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Jason Victor Serinus Posted: Feb 26, 2017 4 comments
Fear not. Not only is Adam Schoenberg, 36, one of America's most performed living composers, but his music (and, perhaps DNA) bears no relationship to the horrors of that 20th century demon of twelve-tone discord, Arnold Schoenberg. Quite the contrary. The three works on the new, vividly recorded Adam Schoenberg hybrid SACD from Reference Recordings, recorded in 24/176.4 surround and played by the Kansas City Symphony under Michael Stern, are deliciously tonal, filled with color and energy, and irrepressibly optimistic.
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Robert Baird Posted: Feb 25, 2017 0 comments
The latest brave adventurer to spend his evenings running off duplicate copies on half-inch or quarter-inch tape is singer/songwriter, producer John Vanderslice, in partnership with North Carolina-based Ramseur Records, has launched a new reel-to-reel tape venture. So far Ramseur is offering three records to be put on tape: Under Branch & Thorn & Tree (2015) and You Had Me at Goodbye (2017), both from buzzworthy singer/songwriter Samantha Crain, and Fences from the group Bombadil.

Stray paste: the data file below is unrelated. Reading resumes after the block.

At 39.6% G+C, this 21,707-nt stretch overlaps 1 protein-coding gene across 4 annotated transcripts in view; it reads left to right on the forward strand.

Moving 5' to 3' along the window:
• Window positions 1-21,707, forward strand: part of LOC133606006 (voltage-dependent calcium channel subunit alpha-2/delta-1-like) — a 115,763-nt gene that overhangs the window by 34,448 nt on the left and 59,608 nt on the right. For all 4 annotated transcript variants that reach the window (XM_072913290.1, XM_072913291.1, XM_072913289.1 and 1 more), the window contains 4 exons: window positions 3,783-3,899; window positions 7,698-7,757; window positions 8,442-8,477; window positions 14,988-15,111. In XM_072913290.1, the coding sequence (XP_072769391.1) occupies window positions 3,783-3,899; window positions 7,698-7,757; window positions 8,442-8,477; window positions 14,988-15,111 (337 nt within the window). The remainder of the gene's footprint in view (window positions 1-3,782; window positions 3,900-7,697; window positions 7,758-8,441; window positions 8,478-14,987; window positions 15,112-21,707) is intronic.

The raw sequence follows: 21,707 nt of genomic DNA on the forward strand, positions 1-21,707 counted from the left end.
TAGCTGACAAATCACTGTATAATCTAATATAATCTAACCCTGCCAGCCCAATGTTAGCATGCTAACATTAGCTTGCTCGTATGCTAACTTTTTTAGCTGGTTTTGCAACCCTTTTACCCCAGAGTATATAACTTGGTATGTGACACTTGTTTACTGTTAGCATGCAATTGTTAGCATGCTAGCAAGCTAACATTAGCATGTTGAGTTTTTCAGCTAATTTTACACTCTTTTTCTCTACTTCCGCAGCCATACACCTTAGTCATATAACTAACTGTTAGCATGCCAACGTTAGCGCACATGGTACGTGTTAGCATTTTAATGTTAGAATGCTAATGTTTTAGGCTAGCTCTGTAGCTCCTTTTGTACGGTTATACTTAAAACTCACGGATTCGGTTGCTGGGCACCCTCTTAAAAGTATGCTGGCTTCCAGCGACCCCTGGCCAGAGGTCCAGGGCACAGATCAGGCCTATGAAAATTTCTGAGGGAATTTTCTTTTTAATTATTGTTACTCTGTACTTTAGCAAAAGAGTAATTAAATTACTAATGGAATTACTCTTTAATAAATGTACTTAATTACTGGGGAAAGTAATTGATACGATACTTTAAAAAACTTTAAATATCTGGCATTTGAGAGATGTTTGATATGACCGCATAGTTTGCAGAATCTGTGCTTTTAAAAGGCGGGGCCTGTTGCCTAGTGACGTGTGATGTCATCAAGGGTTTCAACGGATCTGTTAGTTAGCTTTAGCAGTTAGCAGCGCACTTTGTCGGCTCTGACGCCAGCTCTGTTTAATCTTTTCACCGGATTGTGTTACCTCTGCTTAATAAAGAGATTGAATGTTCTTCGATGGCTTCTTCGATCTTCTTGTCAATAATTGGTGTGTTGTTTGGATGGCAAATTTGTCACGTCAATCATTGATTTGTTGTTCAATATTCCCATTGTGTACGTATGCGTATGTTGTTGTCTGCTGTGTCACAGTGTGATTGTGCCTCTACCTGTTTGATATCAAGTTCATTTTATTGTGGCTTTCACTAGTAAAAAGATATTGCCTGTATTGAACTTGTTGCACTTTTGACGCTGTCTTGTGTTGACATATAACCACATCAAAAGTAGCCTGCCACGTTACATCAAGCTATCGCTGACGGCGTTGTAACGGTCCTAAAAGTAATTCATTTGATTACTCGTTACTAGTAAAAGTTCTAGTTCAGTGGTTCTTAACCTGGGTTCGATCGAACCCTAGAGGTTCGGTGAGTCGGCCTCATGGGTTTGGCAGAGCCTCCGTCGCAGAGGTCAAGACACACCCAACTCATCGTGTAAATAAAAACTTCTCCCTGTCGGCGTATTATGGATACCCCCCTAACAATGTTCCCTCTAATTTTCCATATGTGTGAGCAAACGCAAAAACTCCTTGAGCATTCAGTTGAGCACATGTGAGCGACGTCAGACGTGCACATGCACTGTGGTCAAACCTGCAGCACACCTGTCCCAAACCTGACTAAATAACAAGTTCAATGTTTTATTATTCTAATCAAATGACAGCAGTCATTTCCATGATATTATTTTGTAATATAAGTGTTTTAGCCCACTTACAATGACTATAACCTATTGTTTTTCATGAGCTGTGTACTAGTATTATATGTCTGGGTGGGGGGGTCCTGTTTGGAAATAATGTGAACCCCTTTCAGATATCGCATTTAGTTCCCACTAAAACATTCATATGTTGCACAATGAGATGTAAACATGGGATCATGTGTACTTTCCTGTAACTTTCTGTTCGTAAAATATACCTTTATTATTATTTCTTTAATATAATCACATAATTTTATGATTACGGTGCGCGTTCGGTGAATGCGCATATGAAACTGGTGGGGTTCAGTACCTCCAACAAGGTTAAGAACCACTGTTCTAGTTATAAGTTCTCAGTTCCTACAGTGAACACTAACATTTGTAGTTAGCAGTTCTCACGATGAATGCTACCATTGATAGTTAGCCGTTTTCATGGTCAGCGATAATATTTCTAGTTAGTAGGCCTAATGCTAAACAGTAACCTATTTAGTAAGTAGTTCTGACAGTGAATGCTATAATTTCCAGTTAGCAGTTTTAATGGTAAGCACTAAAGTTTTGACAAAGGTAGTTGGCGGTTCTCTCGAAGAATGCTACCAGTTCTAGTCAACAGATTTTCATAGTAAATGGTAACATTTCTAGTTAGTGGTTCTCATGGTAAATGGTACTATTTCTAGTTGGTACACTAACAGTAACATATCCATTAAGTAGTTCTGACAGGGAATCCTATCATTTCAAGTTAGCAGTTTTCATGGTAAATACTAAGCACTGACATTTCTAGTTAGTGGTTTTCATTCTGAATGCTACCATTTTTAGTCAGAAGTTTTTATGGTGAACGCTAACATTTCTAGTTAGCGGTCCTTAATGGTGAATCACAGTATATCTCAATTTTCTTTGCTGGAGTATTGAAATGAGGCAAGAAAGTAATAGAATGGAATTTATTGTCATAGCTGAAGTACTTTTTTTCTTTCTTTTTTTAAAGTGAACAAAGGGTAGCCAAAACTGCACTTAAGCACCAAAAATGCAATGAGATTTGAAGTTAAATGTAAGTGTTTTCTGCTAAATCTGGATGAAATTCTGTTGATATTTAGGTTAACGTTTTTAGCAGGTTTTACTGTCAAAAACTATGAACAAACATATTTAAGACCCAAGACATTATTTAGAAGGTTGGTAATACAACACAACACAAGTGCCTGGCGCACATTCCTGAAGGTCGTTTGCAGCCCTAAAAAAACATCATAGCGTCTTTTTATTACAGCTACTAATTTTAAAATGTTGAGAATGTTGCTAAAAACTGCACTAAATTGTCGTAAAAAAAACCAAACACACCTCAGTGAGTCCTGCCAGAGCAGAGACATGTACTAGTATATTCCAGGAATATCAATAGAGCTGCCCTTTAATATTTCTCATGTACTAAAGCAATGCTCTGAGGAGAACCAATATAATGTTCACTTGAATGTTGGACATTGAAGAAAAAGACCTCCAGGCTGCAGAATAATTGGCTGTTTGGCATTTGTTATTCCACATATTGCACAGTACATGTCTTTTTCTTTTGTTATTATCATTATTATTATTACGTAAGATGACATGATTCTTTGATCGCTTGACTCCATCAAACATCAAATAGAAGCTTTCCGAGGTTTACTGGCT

Herb Reichert Posted: Feb 23, 2017 8 comments
In the United Kingdom, the first seeds of perfectionism in audio separates were sown by Goodmans Industries, founded in 1925. Then, in 1930, Garrard (est. 1722) produced its first commercial gramophone. Shortly thereafter, England experienced the Great Slump, the British name for the worldwide catastrophe known in the US as the Great Depression. Near the beginning of this economic downturn, in 1932, Gilbert Briggs founded Wharfedale Wireless Works—and the first British "high-fidelity" audio amplifiers began being manufactured by H.J. Leak & Co. Ltd., founded by Harold Joseph Leak in 1934.
Art Dudley Posted: Feb 23, 2017 7 comments
I wouldn't normally begin a review of an imported product with generalities about the culture from which it sprang, but this isn't just any imported product. It's a Scandinavian loudspeaker, and Scandinavian speakers are subject to a different and altogether more liberal set of rules.

For one thing, because they tend to be healthy and well educated, and because their governments are at peace and, for the most part, economically and politically sound, Scandinavians can take a joke. For another, Scandinavians are famous for not only having a loudspeaker industry—something that has thus far eluded Spaniards, Corsicans, Ethiopians, and the Maltese, among others—but also for the distinctiveness of the speakers they make. Like the Scandinavian people themselves, their speakers are intelligent, serene, uncompromising, outwardly serious and inwardly whimsical, outwardly tidy and inwardly complex, and a bit quirky.